The last original album by Leftfield
, released in 1999
. The cover features a photograph of a suit of samurai
armour on a black background. The music is a hybrid of progressive house
, and soul
, in approximately that order. It took three years to record. It spawned three singles (Afrika Shox
) and was followed up with a remix album (Stealth Remixes
The record generally isn't seen as being as radical a step forward as 1995's Leftism was, but then
I guess Leftism didn't have a forebear to live up to. R&S does not feature as
obvious stylistic contrasts as its predecessor- the disparate influences are still in play, but they are now moulded into a more consistent structure, so the end result feels less like a grab bag of ideas and more like a coherent whole.
A music press quote at the time of the album's release said something like 'Leftfield are in complete command of their sound'. This fairly accurately sums up the overall impression gained from listening to Rhythm and Stealth. Every part of every track sounds like it has been polished and tweaked until there is nothing out of place. As might be expected of an album by two percussionists, drums (well, drum machines) play
a prominent role in the record's sound. Most tracks have a driving, signature bassline into which multiple layers of percussion and crisp, filtered synth loops are interwoven. For the most part this is not a record about catchy tunes, it's geared towards creating very powerful, evocative grooves. (It's not called Melody and Stealth.) I have had the pleasure of listening to this record many times over on a powerful sound system,* which allowed it to be appreciated as intended.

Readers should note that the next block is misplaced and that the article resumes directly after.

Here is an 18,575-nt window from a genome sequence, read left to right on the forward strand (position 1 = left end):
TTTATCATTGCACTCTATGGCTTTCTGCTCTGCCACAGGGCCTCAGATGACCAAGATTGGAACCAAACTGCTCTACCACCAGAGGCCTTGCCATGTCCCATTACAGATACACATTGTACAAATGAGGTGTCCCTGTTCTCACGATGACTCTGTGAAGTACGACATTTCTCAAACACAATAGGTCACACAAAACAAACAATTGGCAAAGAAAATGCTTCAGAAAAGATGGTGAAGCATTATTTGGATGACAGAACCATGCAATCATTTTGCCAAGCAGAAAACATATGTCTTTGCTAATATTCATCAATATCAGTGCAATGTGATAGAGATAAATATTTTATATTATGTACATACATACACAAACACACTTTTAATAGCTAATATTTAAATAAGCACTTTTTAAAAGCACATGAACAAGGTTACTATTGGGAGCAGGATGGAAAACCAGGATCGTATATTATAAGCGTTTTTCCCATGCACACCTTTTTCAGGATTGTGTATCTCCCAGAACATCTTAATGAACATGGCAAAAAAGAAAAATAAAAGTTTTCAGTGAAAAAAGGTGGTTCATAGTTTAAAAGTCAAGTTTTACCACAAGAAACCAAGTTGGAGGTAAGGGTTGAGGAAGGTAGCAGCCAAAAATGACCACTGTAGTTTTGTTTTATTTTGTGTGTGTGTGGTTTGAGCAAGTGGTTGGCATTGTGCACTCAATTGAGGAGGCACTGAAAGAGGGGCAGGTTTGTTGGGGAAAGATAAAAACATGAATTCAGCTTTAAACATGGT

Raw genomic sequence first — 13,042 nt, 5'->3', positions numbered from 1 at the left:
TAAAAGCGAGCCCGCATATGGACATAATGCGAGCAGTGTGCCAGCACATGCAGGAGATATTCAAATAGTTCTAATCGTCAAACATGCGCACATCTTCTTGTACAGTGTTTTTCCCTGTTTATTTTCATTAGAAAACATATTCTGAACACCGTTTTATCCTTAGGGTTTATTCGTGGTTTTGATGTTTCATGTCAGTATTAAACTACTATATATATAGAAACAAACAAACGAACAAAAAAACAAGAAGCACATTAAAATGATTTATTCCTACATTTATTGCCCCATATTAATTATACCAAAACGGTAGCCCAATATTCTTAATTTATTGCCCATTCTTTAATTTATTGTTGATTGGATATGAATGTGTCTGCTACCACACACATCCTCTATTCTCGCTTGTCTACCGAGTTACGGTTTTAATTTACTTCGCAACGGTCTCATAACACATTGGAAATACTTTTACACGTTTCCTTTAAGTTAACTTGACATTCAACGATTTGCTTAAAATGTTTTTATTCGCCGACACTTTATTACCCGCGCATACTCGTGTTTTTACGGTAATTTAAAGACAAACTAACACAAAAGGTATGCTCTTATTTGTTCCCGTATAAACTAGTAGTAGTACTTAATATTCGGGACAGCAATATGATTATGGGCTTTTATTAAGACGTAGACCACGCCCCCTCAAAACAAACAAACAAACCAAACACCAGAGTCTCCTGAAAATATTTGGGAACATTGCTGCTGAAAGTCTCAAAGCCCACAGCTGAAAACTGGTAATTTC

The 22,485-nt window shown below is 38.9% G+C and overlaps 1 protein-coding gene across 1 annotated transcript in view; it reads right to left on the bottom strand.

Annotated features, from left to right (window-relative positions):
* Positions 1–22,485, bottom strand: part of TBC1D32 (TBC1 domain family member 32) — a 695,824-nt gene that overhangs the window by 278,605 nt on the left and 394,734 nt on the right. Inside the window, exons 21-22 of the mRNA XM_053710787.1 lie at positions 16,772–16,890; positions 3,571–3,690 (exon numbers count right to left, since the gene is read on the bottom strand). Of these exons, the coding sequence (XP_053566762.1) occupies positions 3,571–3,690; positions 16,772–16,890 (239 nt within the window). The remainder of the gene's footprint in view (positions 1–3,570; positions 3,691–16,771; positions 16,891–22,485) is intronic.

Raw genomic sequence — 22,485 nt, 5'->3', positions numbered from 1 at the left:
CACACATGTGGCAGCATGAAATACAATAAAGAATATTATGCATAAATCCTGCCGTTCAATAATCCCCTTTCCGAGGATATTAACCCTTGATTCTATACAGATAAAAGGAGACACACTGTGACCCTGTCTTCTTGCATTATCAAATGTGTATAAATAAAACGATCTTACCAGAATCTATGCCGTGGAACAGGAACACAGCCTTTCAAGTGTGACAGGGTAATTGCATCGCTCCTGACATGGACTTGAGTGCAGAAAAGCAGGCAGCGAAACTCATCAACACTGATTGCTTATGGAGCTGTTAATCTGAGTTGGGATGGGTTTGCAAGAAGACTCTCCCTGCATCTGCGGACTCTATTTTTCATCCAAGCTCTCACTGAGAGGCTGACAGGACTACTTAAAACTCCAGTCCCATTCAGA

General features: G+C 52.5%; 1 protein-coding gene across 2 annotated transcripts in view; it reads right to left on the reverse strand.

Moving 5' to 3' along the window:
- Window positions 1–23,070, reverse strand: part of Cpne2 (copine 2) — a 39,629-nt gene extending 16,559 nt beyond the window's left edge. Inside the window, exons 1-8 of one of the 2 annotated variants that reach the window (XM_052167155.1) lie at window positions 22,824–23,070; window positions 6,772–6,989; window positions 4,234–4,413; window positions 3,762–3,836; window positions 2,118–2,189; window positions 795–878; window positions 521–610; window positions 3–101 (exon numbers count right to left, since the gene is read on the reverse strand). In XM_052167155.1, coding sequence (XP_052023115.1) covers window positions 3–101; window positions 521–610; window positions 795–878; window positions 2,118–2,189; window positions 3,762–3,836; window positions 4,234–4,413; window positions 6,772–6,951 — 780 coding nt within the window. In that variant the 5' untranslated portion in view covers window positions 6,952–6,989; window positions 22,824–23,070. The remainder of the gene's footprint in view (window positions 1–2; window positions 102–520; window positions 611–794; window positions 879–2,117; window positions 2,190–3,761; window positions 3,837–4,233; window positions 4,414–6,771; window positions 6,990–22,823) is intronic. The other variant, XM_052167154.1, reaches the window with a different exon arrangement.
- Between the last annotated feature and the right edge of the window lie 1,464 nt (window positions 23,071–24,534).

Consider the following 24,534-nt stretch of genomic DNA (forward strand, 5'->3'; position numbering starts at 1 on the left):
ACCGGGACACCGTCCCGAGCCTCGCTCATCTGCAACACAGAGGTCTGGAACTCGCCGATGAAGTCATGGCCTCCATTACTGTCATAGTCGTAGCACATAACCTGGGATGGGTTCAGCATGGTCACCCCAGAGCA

Once again Leftfield have roped in a number of collaborators to distinctively voice the different moods and styles used in several tracks. The opener (Dusted) features a rallying, freestyle rap by Roots Manuva, demanding the listener's attention and espousing the value of self-belief and perseverance against the odds. ("The seeds of progress them done get sow / My tough back broke the cane in four.") This is immediately followed by the pounding, crunchy tattoo of Phat Planet (the track used in the celebrated, Moby Dick-quoting, horses-and-waves Guinness advertisment).
Next is the extremely laid back and dubby Chant of a Poor Man, where Cheshire Cat (a 'toaster'- reggae-influenced singer/rapper- who sounds like a middle-aged Jamaican, but is in fact a gangly white bloke from Birmingham) delivers another lyric about solidarity in the face of adversary (and smoking weed). Then we have Double Flash, an uptempo and snappy drum workout, followed by the first major departure in style on the record, the minimalist, dreamlike pulsing of El Cid.
Now (providing we haven't put El Cid on repeat play and gotten progressively, innovatively stoned) the record gets a second wind with the remarkable Afrika Shox. Afrika Bambaataa is the perfect ambassador to drag straight-up electro funk kicking and screaming into the 21st century. ("Z-U-L-U / That's the way you spell ZULU.")
Dub Gussett slows things down again with a plodding, metallic-sounding groove interspersed with analogue bleeps and whistles, which segues into the very excellent Swords, perhaps my favourite track on the album. An ultra-minimal electro beat peaks under a blanket of textured, atmospheric synth, backing a haunting, soulful female vocal. (A possible ninjagirls anthem?) 6-8 War returns to the listenable-but-difficult-to-write-about-interestingly formula of Double Flash. (Trivia fact: it was also licensed for use in the Bitmap Brothers' Playstation game, Speedball 2100.) The record closes with Rino's Prayer (just one of the tracks that has drawn accusations of a lazy titling policy), which manages to be even more chilled than anything previous, the Italian singer's lament echoing over the rooftops. Sleep beckons.
- Dusted feat. Roots Manuva
Chant of a Poor Man feat. Cheshire Cat
Afrika Shox feat. Afrika Bambaataa
Swords feat. Nicole Willis
Rino's Prayer feat. Rino della Volpe
*Thank you Bryn.